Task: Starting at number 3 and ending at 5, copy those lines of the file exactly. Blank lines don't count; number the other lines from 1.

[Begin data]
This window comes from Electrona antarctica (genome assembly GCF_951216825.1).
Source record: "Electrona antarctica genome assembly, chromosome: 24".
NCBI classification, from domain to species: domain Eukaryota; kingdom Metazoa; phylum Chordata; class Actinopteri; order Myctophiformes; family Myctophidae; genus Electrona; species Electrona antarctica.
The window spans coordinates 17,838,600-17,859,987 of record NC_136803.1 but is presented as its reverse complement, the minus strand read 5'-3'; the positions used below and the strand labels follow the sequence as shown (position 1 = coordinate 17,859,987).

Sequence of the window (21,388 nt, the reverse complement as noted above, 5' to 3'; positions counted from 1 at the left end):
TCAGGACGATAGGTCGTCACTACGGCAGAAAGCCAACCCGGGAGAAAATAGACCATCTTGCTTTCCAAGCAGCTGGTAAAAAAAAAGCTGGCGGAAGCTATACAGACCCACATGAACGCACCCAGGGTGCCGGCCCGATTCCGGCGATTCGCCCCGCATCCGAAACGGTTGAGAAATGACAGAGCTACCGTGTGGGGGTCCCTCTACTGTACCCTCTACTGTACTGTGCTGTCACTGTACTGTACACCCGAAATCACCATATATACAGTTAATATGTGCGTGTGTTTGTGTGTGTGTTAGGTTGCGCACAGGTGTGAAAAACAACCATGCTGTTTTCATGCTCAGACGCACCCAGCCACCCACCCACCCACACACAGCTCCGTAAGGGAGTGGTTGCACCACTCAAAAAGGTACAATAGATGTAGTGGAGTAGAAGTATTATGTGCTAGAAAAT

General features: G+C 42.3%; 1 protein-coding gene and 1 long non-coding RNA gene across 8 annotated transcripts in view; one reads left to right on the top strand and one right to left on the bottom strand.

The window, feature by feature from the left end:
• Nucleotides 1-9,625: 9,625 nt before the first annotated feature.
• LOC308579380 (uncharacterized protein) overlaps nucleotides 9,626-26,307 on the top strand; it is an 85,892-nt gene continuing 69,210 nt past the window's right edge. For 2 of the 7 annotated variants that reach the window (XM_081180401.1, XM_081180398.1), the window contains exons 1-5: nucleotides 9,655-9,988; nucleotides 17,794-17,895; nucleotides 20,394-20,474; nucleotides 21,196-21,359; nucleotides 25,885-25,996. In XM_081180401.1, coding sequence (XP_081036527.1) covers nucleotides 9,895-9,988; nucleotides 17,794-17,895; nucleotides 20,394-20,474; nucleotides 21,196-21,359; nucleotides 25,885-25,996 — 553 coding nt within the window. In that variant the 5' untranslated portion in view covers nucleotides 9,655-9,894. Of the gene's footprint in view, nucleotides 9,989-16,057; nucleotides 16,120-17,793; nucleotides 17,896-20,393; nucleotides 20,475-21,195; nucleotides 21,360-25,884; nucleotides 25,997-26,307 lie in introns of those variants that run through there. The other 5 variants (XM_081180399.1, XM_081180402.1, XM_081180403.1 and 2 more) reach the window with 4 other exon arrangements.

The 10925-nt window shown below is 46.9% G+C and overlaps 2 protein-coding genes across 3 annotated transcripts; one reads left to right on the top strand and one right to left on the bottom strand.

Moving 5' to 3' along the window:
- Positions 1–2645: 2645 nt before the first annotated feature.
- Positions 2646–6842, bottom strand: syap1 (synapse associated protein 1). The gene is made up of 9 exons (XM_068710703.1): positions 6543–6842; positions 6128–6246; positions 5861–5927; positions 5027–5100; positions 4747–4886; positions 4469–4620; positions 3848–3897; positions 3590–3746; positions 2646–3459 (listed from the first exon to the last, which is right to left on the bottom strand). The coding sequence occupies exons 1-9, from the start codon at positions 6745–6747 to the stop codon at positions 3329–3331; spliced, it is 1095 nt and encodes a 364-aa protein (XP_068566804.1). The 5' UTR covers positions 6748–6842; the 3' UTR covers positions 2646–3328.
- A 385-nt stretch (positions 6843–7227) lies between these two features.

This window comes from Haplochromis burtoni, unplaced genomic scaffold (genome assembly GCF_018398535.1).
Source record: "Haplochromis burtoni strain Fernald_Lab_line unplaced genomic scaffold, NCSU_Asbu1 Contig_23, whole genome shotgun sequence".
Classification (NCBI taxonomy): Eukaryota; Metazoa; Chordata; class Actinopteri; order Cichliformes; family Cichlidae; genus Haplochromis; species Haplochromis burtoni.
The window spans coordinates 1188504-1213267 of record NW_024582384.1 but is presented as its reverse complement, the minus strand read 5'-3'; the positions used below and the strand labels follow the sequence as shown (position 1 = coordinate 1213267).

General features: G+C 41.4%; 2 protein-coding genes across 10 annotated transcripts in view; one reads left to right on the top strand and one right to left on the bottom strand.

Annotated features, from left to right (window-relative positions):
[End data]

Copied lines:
NCBI classification, from domain to species: domain Eukaryota; kingdom Metazoa; phylum Chordata; class Actinopteri; order Myctophiformes; family Myctophidae; genus Electrona; species Electrona antarctica.
The window spans coordinates 17,838,600-17,859,987 of record NC_136803.1 but is presented as its reverse complement, the minus strand read 5'-3'; the positions used below and the strand labels follow the sequence as shown (position 1 = coordinate 17,859,987).

Sequence of the window (21,388 nt, the reverse complement as noted above, 5' to 3'; positions counted from 1 at the left end):